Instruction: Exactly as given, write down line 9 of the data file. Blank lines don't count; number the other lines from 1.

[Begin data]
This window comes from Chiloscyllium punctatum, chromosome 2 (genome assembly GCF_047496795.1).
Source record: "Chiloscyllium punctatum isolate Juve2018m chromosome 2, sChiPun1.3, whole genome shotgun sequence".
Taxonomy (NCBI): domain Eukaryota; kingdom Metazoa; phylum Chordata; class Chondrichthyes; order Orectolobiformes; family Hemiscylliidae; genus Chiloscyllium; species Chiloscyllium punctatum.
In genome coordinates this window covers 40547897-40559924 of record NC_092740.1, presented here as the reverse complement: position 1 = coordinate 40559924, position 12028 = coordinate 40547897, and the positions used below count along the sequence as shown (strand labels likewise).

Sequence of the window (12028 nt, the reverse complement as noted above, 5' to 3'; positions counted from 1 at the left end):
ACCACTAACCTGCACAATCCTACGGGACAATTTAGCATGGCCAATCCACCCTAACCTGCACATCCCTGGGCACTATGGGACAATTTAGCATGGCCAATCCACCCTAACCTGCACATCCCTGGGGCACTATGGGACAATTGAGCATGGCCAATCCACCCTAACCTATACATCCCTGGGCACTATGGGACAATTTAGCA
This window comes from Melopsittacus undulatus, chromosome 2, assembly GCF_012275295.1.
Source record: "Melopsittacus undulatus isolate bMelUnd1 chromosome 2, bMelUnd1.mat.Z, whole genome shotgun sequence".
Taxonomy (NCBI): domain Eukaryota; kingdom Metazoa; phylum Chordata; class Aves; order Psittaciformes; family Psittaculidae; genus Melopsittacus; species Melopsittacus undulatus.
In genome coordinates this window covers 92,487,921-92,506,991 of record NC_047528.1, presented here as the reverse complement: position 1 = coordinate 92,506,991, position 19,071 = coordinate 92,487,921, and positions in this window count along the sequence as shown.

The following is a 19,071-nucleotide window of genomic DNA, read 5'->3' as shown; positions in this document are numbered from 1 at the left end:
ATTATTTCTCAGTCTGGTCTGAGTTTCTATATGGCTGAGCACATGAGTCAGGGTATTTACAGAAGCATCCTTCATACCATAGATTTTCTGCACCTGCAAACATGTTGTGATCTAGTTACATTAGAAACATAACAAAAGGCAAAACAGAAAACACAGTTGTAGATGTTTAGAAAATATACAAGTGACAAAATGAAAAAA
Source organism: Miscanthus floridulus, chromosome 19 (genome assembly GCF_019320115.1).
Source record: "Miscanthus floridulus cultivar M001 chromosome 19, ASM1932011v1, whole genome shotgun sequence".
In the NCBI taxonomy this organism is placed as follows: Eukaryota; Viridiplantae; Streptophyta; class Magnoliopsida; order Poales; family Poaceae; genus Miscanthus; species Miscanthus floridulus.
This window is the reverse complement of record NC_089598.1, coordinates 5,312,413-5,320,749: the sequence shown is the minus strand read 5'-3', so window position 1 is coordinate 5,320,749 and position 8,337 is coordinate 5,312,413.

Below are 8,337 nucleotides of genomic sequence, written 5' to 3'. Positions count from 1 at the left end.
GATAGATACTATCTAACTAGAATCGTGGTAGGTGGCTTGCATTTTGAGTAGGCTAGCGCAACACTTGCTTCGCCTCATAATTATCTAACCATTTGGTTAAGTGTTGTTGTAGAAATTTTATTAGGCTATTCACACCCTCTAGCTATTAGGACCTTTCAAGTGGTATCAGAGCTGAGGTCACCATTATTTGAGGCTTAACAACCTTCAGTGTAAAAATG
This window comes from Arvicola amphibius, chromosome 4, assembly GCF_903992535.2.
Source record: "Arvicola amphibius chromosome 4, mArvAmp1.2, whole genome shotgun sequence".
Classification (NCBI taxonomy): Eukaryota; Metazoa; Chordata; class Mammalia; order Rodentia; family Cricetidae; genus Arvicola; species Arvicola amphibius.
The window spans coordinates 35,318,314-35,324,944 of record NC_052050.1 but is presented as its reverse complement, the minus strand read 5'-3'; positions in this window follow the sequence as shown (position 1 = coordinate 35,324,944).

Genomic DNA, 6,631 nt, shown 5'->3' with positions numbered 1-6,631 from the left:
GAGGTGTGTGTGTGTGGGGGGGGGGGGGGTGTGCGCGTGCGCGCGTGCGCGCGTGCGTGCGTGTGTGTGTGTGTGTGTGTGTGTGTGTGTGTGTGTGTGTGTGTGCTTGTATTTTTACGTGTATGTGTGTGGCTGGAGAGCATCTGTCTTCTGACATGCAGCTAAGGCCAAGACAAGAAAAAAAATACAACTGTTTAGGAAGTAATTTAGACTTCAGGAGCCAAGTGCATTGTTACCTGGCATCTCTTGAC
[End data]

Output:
Taxonomy (NCBI): domain Eukaryota; kingdom Metazoa; phylum Chordata; class Aves; order Psittaciformes; family Psittaculidae; genus Melopsittacus; species Melopsittacus undulatus.